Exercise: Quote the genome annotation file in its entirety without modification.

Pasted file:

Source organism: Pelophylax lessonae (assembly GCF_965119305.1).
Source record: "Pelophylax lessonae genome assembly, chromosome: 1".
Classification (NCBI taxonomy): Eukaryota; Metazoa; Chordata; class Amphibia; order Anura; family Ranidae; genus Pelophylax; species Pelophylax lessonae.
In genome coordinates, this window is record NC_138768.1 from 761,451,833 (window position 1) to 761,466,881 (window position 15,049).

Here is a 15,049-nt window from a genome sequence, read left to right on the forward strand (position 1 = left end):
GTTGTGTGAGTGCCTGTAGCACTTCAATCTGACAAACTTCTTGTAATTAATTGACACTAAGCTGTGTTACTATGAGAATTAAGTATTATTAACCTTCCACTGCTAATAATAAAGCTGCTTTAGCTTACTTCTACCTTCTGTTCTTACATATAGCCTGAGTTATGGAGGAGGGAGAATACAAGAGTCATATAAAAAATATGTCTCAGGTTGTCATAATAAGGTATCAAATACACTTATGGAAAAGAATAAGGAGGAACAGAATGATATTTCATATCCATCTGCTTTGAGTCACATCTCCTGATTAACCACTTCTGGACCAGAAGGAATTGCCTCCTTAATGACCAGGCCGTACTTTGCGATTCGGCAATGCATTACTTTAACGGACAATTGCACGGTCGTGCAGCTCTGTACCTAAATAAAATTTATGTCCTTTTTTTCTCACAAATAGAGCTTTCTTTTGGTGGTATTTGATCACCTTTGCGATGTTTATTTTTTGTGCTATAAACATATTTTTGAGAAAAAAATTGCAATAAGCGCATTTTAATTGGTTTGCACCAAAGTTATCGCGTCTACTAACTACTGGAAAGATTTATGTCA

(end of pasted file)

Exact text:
Source organism: Pelophylax lessonae (assembly GCF_965119305.1).
Source record: "Pelophylax lessonae genome assembly, chromosome: 1".
Classification (NCBI taxonomy): Eukaryota; Metazoa; Chordata; class Amphibia; order Anura; family Ranidae; genus Pelophylax; species Pelophylax lessonae.
In genome coordinates, this window is record NC_138768.1 from 761,451,833 (window position 1) to 761,466,881 (window position 15,049).

Here is a 15,049-nt window from a genome sequence, read left to right on the forward strand (position 1 = left end):
GTTGTGTGAGTGCCTGTAGCACTTCAATCTGACAAACTTCTTGTAATTAATTGACACTAAGCTGTGTTACTATGAGAATTAAGTATTATTAACCTTCCACTGCTAATAATAAAGCTGCTTTAGCTTACTTCTACCTTCTGTTCTTACATATAGCCTGAGTTATGGAGGAGGGAGAATACAAGAGTCATATAAAAAATATGTCTCAGGTTGTCATAATAAGGTATCAAATACACTTATGGAAAAGAATAAGGAGGAACAGAATGATATTTCATATCCATCTGCTTTGAGTCACATCTCCTGATTAACCACTTCTGGACCAGAAGGAATTGCCTCCTTAATGACCAGGCCGTACTTTGCGATTCGGCAATGCATTACTTTAACGGACAATTGCACGGTCGTGCAGCTCTGTACCTAAATAAAATTTATGTCCTTTTTTTCTCACAAATAGAGCTTTCTTTTGGTGGTATTTGATCACCTTTGCGATGTTTATTTTTTGTGCTATAAACATATTTTTGAGAAAAAAATTGCAATAAGCGCATTTTAATTGGTTTGCACCAAAGTTATCGCGTCTACTAACTACTGGAAAGATTTATGTCA